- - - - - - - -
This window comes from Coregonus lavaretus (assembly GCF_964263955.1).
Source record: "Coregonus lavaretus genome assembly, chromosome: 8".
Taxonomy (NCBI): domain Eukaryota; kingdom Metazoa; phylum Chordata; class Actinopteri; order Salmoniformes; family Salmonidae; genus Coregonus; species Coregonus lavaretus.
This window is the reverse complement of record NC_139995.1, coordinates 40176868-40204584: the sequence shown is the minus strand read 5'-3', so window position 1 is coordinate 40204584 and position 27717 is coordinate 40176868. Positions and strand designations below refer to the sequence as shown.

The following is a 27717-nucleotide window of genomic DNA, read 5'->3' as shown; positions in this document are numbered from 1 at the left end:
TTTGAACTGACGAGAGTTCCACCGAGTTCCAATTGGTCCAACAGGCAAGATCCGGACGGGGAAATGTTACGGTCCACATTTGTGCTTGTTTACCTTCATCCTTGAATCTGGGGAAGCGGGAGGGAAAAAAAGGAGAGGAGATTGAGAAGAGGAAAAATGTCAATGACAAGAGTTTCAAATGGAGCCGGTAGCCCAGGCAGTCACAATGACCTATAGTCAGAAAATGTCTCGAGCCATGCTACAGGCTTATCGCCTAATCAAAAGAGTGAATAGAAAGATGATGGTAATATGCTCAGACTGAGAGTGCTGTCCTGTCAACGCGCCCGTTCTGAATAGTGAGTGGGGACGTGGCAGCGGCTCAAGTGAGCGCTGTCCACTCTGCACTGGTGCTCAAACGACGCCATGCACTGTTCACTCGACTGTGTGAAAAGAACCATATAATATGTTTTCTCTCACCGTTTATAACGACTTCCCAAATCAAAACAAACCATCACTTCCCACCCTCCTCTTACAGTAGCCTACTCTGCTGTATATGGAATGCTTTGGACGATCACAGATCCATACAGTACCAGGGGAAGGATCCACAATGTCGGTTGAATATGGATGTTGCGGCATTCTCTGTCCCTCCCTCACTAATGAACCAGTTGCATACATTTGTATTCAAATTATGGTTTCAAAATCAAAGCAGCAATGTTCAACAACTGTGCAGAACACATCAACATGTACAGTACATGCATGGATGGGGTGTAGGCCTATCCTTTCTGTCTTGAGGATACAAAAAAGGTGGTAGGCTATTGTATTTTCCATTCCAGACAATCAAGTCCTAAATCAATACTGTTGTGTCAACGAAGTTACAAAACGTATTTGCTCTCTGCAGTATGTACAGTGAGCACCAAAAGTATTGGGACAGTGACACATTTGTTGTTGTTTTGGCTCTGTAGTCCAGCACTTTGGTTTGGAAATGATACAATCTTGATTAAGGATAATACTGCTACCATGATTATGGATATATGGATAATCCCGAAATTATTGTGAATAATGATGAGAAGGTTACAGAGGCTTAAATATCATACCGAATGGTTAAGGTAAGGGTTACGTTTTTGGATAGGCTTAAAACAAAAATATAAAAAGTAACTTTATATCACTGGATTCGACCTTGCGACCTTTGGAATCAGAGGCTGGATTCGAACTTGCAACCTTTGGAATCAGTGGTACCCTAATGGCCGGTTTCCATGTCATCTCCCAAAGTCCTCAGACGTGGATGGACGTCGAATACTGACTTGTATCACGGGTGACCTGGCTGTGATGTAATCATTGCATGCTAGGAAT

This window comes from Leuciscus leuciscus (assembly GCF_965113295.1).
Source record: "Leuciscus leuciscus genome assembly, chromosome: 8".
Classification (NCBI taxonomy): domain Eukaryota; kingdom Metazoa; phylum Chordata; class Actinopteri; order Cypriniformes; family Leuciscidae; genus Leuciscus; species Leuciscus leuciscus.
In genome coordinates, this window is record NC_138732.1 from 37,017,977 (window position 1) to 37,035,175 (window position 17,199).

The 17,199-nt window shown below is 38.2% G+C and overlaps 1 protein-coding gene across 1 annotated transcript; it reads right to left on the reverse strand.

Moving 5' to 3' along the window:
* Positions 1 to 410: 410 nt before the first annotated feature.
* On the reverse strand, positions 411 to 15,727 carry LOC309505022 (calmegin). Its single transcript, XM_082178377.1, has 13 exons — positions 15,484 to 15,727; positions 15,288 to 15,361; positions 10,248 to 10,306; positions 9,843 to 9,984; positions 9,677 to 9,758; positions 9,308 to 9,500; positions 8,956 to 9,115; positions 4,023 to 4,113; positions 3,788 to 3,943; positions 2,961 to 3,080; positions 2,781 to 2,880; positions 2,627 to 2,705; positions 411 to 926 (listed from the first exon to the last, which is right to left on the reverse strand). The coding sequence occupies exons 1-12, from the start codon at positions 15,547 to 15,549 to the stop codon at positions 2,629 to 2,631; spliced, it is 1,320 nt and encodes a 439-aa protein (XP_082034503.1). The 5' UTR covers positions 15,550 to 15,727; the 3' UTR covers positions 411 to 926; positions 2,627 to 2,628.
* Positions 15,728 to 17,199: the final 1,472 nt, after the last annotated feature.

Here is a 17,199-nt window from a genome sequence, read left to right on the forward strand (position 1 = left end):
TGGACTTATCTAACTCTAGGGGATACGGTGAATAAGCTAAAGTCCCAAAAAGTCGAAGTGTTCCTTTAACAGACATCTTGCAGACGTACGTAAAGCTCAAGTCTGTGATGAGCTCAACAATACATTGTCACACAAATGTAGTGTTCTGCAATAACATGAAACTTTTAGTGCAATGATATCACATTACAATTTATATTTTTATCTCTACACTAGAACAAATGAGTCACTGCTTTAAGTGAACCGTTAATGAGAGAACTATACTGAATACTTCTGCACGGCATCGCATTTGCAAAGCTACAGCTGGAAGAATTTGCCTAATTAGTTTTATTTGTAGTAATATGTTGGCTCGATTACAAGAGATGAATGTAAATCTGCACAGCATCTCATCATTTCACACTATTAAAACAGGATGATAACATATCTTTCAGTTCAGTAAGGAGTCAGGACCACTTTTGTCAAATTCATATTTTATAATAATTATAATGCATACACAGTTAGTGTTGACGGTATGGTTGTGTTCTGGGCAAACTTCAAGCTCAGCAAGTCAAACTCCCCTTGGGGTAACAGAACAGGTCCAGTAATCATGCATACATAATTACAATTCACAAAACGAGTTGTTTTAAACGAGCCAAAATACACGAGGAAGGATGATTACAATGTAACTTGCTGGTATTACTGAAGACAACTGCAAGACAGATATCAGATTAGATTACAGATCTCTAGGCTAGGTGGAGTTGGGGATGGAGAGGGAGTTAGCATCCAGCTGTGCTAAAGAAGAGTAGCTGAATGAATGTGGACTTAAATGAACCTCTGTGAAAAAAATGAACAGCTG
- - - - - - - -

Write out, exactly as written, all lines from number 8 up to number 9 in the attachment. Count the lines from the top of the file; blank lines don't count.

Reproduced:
Source record: "Leuciscus leuciscus genome assembly, chromosome: 8".
Classification (NCBI taxonomy): domain Eukaryota; kingdom Metazoa; phylum Chordata; class Actinopteri; order Cypriniformes; family Leuciscidae; genus Leuciscus; species Leuciscus leuciscus.